Lessons learned on feedback loops from a coffee pot at a meeting.


I was at an all-day meeting recently of an industry advisory committee related to my day job.

There was a large insulated container of coffee brought in and set on a white table cloth. Under the spigot was a coaster of some kind designed to catch coffee drips to keep from messing up the tablecloth.

I went to get the first cup of coffee from the setup and soon discovered that the setup was fatally flawed. The coffee container spigot sat too low. If you put a cup over the coaster and filled it, you couldn’t pull it out again without tipping it sideways enough to spill coffee. They either needed a shorter coaster, to raise the coffee container a little, or some combination of the two. Less than an inch would have fixed the issue.

I went back later and noted that somebody trying to get coffee had simply shoved the coaster out of the way, perhaps after dumping hot coffee on their hand. There was a brown stain of wet coffee now better than a foot wide under the spigot. It looked terrible.

It was also entirely predictable. However, I am willing to bet that this same issue happened before and will be repeated at the next event. I stress that this happened at a major university and a professionally-run conference center. Something as simple as having coffee at a meeting, an activity that should have been routine, turned into a mess and a potential safety hazard.

Absent a mechanism to test the setup (someone working for the conference center is tasked with getting a cup after setting it up), a feedback loop (hey, the coffee is spilling all over the place and the attendees want you to fix it) or a post-event review process (every tablecloth comes back with massive coffee stains and something is wrong) — it is predictable that this error will be repeated.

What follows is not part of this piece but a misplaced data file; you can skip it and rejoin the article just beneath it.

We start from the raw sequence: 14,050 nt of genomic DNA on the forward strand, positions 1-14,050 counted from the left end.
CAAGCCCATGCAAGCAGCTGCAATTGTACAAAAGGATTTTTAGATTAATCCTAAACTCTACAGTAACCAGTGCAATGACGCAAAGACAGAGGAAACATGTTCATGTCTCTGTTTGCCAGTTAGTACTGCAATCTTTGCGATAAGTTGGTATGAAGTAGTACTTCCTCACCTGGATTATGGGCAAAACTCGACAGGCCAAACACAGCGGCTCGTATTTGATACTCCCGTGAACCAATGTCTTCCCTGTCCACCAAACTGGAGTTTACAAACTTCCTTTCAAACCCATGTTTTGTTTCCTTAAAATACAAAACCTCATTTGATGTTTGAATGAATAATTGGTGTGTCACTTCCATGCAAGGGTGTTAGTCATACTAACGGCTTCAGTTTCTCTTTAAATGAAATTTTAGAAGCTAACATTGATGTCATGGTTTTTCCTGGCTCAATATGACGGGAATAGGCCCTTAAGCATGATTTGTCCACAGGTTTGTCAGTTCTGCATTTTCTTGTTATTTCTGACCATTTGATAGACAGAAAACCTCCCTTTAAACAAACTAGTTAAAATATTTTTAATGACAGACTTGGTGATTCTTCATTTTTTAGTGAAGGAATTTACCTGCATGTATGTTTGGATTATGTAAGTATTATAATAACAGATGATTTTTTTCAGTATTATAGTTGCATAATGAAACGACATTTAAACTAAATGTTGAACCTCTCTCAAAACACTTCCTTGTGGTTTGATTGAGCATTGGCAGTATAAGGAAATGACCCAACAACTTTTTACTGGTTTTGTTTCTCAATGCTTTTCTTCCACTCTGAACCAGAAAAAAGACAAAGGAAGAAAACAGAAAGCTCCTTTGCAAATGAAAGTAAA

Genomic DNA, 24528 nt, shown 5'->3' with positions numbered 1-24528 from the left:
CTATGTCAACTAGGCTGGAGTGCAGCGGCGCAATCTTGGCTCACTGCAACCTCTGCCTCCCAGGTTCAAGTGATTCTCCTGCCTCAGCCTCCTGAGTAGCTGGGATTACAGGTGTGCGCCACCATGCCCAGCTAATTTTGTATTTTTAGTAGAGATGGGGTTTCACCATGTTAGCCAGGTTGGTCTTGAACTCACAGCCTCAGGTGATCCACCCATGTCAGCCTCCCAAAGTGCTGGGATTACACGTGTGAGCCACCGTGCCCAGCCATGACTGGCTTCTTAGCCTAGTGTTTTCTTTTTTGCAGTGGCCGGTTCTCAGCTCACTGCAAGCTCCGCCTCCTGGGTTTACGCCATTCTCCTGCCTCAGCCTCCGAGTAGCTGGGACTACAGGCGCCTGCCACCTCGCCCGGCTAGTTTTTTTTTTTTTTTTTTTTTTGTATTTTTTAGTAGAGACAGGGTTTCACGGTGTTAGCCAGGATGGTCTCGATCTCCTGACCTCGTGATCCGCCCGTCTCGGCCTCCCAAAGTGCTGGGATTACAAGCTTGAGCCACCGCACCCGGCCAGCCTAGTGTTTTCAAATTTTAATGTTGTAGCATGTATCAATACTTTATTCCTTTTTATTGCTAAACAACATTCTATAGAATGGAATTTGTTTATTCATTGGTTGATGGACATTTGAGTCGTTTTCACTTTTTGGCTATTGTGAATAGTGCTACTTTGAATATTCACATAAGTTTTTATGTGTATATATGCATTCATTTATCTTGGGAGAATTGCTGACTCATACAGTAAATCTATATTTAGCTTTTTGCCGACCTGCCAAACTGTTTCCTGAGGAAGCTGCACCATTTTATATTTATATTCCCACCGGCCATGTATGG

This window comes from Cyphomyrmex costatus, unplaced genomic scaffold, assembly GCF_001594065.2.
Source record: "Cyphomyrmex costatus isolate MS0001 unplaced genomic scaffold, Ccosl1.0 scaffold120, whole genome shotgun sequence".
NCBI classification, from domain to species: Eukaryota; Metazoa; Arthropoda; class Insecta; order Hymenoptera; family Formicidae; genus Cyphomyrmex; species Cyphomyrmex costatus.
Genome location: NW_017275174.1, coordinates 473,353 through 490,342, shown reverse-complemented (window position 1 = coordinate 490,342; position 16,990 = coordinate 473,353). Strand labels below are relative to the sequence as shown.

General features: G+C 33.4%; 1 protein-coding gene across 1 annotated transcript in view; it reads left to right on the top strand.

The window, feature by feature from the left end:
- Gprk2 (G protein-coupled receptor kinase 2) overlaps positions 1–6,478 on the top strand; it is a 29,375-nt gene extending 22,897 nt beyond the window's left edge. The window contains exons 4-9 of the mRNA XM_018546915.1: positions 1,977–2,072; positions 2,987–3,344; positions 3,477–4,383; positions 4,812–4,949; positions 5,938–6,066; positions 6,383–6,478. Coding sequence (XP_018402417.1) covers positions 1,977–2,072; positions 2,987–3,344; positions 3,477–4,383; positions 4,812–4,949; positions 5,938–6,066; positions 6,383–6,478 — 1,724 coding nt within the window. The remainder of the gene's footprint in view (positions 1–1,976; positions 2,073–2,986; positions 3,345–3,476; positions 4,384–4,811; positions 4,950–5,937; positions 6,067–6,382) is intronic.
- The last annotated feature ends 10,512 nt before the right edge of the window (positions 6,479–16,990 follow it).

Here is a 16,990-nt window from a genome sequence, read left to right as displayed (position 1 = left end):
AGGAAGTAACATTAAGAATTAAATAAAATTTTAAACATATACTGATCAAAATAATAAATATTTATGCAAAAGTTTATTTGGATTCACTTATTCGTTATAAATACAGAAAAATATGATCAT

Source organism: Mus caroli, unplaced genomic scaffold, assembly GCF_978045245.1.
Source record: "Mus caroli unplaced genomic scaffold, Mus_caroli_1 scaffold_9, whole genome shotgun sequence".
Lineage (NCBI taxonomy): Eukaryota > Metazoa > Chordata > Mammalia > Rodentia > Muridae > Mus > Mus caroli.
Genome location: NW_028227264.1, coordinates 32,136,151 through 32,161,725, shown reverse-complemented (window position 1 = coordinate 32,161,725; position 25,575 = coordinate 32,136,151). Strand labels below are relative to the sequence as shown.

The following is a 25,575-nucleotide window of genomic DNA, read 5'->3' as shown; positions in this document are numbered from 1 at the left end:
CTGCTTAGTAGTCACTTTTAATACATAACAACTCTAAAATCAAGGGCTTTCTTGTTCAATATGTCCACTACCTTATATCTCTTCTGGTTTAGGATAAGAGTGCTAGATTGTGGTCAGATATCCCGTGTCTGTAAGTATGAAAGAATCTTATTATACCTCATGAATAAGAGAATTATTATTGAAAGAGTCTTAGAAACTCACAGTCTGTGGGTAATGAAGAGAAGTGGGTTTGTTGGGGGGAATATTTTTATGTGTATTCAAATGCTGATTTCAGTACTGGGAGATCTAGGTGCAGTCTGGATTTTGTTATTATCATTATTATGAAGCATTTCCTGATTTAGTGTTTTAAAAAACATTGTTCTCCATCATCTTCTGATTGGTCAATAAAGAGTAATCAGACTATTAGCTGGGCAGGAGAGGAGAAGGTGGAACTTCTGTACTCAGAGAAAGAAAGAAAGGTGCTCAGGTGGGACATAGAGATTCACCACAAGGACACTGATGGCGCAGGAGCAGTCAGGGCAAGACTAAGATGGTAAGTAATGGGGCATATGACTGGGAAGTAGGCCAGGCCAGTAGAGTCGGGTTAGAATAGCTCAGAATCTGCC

However, this isn’t unique. It happens all the time. If you are an analyst, you can see it constantly. The frustrating thing is that you will see the same errors over and over again because there isn’t a built-in mechanism to address them. If you analyze health care (my day gig), repeated error is the norm rather than the exception.

It is sort of like the intersection where there are wrecks all the time. It usually takes a fatality before someone comes in and puts in the stop light.

So, as an exercise, try looking a something as simple as a a coffee stain on a table and do a root cause analysis of it in your head. Ponder how it could have been prevented and, if not prevented, kept from being repeated.

The steps you take to think it through are no different than the ones you would use on a far more complex problem.

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